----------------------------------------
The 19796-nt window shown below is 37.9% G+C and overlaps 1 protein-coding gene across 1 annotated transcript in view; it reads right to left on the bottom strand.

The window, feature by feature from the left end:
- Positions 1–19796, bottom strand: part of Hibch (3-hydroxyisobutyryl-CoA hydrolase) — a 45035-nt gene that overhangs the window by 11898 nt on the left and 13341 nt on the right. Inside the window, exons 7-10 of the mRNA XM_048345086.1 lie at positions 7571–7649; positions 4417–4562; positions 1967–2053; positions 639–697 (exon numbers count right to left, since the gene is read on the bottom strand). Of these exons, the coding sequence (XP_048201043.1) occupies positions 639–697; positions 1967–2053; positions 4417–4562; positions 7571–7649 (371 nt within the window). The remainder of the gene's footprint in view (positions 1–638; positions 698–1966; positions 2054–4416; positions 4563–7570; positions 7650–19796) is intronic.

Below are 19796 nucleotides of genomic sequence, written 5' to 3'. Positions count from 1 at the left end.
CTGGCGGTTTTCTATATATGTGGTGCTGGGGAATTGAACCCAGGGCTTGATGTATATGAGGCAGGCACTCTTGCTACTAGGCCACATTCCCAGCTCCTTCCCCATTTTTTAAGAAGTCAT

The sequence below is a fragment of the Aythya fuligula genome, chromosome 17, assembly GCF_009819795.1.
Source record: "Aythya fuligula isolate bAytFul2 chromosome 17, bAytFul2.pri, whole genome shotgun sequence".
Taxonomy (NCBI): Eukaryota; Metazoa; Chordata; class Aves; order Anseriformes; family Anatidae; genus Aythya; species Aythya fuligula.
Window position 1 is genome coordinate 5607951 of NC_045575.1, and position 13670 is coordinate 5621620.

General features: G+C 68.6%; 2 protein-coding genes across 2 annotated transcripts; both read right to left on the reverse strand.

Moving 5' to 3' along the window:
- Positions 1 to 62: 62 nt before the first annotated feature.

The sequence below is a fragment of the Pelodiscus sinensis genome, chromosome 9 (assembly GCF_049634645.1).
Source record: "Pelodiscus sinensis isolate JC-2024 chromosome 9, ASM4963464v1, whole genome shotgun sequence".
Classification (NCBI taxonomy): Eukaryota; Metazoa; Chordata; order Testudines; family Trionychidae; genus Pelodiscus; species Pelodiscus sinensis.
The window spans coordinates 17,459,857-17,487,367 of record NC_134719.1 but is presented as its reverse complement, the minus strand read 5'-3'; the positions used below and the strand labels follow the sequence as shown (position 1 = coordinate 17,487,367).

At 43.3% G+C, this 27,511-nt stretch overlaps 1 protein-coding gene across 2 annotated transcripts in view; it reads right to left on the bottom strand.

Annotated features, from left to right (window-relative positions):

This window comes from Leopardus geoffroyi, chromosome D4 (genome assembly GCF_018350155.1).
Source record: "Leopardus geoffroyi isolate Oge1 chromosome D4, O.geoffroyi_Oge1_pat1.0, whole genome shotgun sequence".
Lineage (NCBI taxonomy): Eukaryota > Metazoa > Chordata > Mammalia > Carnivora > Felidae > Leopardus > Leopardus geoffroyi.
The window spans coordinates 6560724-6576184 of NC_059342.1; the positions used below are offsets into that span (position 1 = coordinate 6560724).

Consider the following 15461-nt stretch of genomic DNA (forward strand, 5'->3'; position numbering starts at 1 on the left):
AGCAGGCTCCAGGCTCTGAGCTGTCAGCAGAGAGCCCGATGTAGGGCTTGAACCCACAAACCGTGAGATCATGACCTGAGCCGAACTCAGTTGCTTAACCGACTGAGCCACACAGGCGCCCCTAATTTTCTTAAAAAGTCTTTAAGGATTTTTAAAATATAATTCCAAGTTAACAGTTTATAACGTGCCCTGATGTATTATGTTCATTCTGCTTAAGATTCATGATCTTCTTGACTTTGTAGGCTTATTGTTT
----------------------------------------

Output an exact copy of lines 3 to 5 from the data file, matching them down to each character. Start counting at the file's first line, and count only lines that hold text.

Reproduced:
- Positions 1–19796, bottom strand: part of Hibch (3-hydroxyisobutyryl-CoA hydrolase) — a 45035-nt gene that overhangs the window by 11898 nt on the left and 13341 nt on the right. Inside the window, exons 7-10 of the mRNA XM_048345086.1 lie at positions 7571–7649; positions 4417–4562; positions 1967–2053; positions 639–697 (exon numbers count right to left, since the gene is read on the bottom strand). Of these exons, the coding sequence (XP_048201043.1) occupies positions 639–697; positions 1967–2053; positions 4417–4562; positions 7571–7649 (371 nt within the window). The remainder of the gene's footprint in view (positions 1–638; positions 698–1966; positions 2054–4416; positions 4563–7570; positions 7650–19796) is intronic.

Below are 19796 nucleotides of genomic sequence, written 5' to 3'. Positions count from 1 at the left end.
CTGGCGGTTTTCTATATATGTGGTGCTGGGGAATTGAACCCAGGGCTTGATGTATATGAGGCAGGCACTCTTGCTACTAGGCCACATTCCCAGCTCCTTCCCCATTTTTTAAGAAGTCAT